▲ FIGURE 18-2 Chemical structures of fatty acids and some of their derivatives. Palmitate, a saturated fatty acid, contains 16 carbon atoms; arachidonate, a polyunsaturated fatty acid, contains 20 carbons atoms. Both saturated and unsaturated fatty acids are stored as triglycerides in which three fatty acyl chains (R = hydrocarbon portion of fatty acid) are esterified to a glycerol molecule. Fatty acids are also components of phospholipids (glycerol phospholipids, plasmalogens, and sphingolipids), which along with cholesterol are the major lipids present in membranes. The common phospholipids (e.g., phosphatidylcholine) have two acyl chains esterified to glycerol; in plasmalogens, one hydrocarbon chain is attached to glycerol by an ether linkage and the other by an ester linkage. Sphingolipids are built from sphingosine, an amino alcohol that contains a long, unsaturated hydrocarbon chain. Several types of polar X groups are found in all three of these classes of membrane lipids (see Figure 5-5).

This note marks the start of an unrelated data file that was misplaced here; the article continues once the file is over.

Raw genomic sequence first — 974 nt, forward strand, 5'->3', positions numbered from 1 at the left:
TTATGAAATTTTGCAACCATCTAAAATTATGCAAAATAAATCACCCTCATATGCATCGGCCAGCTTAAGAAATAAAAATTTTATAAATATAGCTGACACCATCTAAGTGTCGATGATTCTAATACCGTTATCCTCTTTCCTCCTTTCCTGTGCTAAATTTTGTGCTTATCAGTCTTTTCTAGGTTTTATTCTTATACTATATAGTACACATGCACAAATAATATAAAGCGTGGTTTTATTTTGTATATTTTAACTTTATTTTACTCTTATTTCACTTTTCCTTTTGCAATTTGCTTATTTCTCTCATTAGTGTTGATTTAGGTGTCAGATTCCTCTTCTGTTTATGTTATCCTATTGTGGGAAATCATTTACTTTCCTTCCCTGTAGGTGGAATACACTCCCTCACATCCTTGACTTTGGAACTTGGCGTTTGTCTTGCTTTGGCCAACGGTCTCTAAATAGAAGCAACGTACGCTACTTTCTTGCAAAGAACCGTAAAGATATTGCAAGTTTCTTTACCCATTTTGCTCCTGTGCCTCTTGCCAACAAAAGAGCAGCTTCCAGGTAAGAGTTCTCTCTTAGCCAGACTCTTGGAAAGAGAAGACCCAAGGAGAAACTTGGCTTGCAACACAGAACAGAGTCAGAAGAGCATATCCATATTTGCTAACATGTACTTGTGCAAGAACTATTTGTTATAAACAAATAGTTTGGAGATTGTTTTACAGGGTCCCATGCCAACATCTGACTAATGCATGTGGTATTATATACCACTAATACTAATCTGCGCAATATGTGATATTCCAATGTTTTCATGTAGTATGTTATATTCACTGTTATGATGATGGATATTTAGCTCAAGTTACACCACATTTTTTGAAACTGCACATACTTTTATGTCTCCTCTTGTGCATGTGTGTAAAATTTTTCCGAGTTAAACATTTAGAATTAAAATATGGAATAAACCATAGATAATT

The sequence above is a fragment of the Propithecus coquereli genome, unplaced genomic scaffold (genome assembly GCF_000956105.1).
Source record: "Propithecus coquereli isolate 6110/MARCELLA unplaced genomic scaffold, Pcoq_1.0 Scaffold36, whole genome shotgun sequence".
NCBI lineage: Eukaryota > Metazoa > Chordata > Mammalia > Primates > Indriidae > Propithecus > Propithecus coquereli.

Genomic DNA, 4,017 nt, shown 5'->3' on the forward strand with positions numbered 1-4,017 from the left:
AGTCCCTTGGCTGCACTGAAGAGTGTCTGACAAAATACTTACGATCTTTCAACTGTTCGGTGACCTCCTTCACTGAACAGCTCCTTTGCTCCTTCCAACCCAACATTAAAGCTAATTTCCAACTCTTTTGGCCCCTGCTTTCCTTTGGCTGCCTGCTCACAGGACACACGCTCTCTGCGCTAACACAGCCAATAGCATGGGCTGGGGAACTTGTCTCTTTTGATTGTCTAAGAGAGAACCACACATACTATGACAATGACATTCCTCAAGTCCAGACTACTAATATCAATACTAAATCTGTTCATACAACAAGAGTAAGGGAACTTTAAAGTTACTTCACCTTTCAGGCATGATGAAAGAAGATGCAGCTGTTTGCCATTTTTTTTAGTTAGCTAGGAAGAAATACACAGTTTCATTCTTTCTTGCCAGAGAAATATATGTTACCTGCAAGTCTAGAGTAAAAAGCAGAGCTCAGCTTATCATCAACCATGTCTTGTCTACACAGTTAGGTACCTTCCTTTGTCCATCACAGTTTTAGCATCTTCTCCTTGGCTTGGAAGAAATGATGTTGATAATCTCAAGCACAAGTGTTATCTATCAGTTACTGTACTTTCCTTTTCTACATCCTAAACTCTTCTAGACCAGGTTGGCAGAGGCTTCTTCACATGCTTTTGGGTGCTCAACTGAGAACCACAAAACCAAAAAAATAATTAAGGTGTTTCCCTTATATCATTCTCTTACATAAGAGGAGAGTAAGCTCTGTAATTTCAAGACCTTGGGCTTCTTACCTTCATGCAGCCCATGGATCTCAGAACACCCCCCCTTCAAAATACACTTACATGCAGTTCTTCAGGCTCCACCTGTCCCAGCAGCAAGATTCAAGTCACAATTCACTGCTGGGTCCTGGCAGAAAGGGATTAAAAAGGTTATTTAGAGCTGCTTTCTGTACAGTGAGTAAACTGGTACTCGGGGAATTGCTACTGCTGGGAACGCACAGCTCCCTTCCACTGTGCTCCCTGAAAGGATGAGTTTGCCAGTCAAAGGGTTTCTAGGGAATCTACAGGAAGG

Unesterified Fatty Acids Move Within Cells Bound to Small Cytosolic Proteins

Unesterified fatty acids within cells are commonly bound by fatty acid-binding proteins (FABPs), which belong to a group of small cytosolic proteins that facilitate the intracellular movement of many lipids. These proteins contain a hydrophobic pocket lined by p sheets (Figure 18-3). A long-chain fatty acid can fit into this pocket and interact noncovalently with the surrounding protein.

The expression of cellular FABPs is regulated coordi-nately with cellular requirements for the uptake and release of fatty acids. Thus FABP levels are high in active muscles

Your Heart and Nutrition

Your Heart and Nutrition

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